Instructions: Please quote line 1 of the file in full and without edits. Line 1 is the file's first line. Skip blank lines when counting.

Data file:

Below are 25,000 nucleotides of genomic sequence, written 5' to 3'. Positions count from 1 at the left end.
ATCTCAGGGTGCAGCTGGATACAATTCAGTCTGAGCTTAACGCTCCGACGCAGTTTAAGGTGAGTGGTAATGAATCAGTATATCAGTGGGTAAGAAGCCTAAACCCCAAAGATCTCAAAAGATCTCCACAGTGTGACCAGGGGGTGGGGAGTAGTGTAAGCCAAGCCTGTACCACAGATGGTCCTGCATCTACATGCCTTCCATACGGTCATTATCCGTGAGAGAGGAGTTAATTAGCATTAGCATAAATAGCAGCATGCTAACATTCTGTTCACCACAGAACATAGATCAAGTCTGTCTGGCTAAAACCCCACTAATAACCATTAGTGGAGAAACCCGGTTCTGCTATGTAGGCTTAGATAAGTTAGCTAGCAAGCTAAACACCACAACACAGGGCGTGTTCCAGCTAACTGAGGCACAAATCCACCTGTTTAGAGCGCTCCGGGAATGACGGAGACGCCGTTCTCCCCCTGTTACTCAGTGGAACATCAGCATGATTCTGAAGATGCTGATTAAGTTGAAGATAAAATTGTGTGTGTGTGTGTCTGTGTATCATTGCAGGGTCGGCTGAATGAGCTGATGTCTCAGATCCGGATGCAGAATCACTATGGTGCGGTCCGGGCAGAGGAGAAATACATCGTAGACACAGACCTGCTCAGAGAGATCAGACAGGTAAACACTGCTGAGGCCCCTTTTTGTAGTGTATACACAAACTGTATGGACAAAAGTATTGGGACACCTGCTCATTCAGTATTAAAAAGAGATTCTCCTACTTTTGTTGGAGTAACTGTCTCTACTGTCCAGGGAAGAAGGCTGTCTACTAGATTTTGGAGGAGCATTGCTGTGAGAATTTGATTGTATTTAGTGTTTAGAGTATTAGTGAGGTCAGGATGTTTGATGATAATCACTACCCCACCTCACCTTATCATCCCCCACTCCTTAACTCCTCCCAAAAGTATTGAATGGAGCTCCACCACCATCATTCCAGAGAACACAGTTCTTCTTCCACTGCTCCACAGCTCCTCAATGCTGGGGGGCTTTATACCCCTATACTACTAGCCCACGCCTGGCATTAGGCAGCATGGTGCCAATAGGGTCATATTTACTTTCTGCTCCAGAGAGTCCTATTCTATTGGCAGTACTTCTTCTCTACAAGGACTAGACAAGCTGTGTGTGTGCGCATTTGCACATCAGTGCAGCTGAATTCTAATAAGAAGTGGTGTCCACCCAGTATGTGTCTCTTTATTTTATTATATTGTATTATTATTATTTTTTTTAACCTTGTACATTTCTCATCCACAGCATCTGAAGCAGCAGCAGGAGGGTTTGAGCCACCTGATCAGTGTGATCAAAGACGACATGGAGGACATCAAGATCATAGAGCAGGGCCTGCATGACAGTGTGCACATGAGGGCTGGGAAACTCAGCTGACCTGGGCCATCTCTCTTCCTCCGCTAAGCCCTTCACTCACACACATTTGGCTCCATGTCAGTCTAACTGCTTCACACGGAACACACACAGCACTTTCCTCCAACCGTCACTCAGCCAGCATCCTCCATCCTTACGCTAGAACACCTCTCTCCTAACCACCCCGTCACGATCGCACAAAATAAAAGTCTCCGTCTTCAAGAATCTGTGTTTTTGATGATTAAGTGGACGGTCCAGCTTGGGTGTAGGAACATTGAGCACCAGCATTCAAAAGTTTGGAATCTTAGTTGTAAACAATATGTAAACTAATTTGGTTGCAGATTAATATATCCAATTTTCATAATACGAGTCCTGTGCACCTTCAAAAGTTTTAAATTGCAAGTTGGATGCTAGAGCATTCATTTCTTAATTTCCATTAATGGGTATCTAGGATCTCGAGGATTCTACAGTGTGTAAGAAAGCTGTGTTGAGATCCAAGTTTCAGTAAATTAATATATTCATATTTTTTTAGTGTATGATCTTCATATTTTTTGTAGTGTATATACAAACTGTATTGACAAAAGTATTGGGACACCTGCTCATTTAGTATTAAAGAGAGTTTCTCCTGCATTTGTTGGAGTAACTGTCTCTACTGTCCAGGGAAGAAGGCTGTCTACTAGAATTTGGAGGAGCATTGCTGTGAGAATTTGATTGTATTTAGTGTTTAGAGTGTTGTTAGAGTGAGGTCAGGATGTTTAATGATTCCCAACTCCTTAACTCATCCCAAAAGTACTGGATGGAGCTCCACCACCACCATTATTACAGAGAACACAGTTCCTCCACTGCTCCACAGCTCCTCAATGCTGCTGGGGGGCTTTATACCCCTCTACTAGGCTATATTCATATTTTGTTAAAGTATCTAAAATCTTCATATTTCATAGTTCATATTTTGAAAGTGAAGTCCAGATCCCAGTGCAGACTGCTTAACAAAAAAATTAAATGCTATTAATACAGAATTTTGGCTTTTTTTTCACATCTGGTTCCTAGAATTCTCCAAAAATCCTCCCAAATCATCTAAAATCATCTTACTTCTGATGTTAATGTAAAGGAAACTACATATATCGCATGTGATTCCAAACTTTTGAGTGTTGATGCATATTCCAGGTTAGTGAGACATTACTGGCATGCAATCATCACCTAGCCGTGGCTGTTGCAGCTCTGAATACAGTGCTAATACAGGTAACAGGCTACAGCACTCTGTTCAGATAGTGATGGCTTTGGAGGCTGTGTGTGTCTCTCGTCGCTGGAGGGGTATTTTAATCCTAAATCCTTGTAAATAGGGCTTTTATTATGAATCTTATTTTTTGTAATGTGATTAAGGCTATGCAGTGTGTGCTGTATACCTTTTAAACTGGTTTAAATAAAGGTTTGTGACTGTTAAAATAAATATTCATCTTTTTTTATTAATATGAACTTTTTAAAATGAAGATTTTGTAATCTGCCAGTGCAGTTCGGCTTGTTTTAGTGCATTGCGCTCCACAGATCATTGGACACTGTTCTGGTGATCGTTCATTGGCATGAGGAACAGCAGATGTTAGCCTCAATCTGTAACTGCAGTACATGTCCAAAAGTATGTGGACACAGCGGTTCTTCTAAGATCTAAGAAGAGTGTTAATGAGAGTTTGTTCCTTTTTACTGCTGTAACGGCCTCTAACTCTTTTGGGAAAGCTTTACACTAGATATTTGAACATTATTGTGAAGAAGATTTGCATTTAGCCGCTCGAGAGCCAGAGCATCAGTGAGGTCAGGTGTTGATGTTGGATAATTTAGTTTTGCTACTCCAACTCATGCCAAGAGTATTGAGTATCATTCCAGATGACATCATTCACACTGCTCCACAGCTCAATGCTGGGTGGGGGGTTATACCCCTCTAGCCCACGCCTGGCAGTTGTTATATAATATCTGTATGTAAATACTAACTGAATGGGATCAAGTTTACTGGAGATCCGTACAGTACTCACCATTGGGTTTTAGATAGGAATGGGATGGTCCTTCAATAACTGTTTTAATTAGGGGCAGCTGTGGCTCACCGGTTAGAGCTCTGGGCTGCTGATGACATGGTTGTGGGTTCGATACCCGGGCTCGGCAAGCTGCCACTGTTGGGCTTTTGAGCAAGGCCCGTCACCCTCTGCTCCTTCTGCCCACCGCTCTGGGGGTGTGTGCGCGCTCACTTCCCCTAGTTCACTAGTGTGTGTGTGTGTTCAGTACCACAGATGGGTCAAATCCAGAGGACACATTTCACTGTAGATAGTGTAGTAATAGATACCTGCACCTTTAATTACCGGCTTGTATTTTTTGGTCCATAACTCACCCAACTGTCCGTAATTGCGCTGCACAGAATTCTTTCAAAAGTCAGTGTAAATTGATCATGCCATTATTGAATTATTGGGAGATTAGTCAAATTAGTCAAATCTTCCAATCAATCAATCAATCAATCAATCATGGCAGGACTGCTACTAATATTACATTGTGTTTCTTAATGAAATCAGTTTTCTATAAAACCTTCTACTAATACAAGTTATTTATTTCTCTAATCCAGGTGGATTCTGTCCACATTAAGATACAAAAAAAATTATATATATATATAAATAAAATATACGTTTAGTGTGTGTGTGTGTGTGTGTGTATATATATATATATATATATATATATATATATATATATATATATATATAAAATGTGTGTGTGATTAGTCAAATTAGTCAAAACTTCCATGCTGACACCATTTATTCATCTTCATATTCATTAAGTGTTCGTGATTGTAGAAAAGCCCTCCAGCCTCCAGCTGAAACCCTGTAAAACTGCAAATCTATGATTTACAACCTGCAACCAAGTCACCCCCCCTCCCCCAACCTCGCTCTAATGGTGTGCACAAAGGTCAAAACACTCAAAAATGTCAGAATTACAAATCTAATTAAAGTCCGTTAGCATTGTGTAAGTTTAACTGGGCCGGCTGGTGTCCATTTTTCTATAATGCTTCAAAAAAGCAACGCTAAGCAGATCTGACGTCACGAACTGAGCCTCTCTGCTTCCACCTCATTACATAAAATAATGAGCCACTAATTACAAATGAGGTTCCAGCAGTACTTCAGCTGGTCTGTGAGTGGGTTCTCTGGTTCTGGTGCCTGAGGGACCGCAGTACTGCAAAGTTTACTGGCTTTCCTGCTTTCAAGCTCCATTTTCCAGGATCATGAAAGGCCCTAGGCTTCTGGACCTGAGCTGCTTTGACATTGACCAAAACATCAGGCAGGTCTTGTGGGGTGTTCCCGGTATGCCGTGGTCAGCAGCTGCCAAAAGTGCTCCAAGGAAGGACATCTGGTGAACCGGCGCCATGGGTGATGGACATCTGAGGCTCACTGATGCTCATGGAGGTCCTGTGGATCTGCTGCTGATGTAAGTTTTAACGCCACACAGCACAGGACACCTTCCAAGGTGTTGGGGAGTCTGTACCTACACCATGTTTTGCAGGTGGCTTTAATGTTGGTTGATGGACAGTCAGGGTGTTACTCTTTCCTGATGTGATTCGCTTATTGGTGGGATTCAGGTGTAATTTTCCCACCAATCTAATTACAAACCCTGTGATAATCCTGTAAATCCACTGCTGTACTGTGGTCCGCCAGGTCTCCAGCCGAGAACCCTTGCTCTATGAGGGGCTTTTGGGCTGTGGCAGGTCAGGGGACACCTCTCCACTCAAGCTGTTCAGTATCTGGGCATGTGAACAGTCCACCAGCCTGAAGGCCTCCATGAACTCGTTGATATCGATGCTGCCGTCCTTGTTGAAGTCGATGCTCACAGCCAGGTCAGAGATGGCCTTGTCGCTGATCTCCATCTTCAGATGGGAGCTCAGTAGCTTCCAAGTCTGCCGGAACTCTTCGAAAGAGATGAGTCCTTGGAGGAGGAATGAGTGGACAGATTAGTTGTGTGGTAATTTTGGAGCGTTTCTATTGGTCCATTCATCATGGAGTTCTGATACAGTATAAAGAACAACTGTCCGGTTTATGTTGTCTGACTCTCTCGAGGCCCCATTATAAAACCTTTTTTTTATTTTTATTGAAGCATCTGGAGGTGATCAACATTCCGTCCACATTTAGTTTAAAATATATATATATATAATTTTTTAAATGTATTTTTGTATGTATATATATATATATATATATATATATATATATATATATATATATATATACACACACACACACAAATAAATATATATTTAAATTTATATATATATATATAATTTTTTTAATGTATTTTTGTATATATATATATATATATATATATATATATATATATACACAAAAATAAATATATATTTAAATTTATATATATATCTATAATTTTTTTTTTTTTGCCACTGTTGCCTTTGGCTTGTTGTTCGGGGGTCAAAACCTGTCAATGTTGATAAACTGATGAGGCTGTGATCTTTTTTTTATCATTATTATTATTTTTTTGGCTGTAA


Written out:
Below are 25,000 nucleotides of genomic sequence, written 5' to 3'. Positions count from 1 at the left end.